- Mr. Mike Lafaive of the Mackinac Center for Public Policy
- Professor Art Carden
- Dr. Yaron Brook President of the Ayn Rand Insitute
- Professor Richard Ebeling of Northwood University who has led our Spring Lecture Series at COB for the last two years
The list does go on and you will find radio interviews and You Tube videos of them and papers by them all on our sites.
We also hold discussion groups at our office from time to time.
Basically, we attempt to keep ideas to alternative public policy alive, as Dr. Milton Friedman said, until the politically impossible becomes politically inevitable.
Now for a bit about our founding:
Joan Thompson, our Founding President wrote the following statement a couple years ago and I thought you might find it interesting.
“What motivated a few people to start a “free market think tank” in the Bahamas? She asks.
“Quite simply, the aftermath of negative economic growth during the 1980s. The Bahamian economy by 1990 had slowed from a high rate of economic growth, around 7.5 percent in the 1960s and 70s, to a minus-growth rate by the end of the 80s. The hopes for improved living standards had not materialized as promised by the post-independence government.
“The explanation is straightforward-free markets and less government were yet to be recognized as essential factors for economic growth and prosperity. Economics as such were not part of polite discussion-politics dominated. It is not surprising that the socialist ideology of the mother country, Great Britain, at the time was expressed in the adolescent “emerging” Bahamas, which became responsible in 1973 for national security and public policy initiatives after its independence.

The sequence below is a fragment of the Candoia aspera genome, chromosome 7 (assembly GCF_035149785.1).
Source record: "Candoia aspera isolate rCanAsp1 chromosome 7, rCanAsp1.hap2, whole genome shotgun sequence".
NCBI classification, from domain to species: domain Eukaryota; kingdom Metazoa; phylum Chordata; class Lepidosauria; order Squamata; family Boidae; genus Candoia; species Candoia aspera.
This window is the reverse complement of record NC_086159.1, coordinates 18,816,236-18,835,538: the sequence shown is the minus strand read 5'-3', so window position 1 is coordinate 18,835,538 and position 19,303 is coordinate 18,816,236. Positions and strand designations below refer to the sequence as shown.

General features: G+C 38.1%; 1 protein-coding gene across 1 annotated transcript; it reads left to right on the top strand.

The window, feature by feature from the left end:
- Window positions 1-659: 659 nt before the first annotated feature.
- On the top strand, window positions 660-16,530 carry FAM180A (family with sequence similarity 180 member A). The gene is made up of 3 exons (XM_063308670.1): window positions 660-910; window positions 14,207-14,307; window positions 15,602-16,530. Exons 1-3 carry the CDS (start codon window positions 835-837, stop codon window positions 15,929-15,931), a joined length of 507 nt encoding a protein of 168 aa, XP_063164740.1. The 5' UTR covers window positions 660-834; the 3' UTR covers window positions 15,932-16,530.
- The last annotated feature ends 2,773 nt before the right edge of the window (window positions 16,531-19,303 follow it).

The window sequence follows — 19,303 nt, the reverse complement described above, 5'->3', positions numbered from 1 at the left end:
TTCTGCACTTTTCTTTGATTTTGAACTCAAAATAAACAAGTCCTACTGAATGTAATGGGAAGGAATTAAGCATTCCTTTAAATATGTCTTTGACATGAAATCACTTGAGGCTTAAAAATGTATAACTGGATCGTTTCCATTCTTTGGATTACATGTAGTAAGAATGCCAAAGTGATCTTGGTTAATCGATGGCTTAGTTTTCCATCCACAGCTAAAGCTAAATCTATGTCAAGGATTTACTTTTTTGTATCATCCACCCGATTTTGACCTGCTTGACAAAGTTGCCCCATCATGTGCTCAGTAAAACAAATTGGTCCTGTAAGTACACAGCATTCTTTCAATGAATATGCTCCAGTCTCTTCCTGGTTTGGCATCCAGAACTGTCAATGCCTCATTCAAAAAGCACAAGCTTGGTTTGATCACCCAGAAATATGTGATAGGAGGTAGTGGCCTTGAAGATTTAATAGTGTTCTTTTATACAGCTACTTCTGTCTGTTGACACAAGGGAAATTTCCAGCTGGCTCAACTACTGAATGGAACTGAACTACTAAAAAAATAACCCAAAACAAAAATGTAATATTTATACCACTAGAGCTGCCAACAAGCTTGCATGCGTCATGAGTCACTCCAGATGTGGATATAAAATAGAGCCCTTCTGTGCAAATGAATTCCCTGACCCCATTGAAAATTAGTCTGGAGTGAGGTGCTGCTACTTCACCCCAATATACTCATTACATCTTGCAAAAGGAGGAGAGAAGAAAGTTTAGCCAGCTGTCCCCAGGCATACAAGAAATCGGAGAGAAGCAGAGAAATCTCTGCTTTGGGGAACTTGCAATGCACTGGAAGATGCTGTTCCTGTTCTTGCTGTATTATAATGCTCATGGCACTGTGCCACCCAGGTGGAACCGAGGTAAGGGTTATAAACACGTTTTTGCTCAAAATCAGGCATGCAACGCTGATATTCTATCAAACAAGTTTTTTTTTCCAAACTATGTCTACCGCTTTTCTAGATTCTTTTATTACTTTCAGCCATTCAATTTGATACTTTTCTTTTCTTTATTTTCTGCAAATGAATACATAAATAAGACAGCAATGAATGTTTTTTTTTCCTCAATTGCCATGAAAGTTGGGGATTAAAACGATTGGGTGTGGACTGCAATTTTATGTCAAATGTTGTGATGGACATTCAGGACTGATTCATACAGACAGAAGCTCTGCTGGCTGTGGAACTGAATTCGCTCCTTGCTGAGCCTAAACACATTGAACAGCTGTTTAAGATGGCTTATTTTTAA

“Free-market ideas seemed “radical” in the 1990s as government was expected to solve social and economic problems. It continued to expand to fulfill this mandate. Law was enacted and current law “updated,” giving power to government ministers that had not previously existed. They included minimum wage laws, labor legislation, increased licensing of trades and services, all of which were alleged to provide a better quality of life for “working Bahamians.”
“There seemed no limit to what could be identified as “bad” policy.
“In 1995, the Nassau Institute was founded “to see the Bahamas become the first small, developed, sovereign country in the region, recognized as a model for the world.” With a vision that appeared to be counter-intuitive to the philosophy of the times, the Nassau Institute faced a large challenge in getting our ideas printed and the organization funded. We kept overhead expenses to a minimum and all revenue from our fundraising appeals went into producing a quarterly publication countering various policy initiatives that would take away more individual freedom.
“Our experience as a start-up libertarian institute has shown that laying the groundwork for the ideas is critical. Persuading the public to take a different philosophical position, from the socialist to the capitalist, takes time. However, with each year and so many organizations refuting socialism around the world, the timeframe for change will be shorter than it was ten years ago in the Bahamas.
I hope to see some of you at our future events. Who knows maybe the torch of liberty will be lit and one of you might take our little Institute to the next level!
While The Nassau Institute can be considered and economic think tank, I am not an economist. It’s just a subject I love, and we hope more young people will come to love it as well.
I’m glad some of you are still awake.
Thank you very much.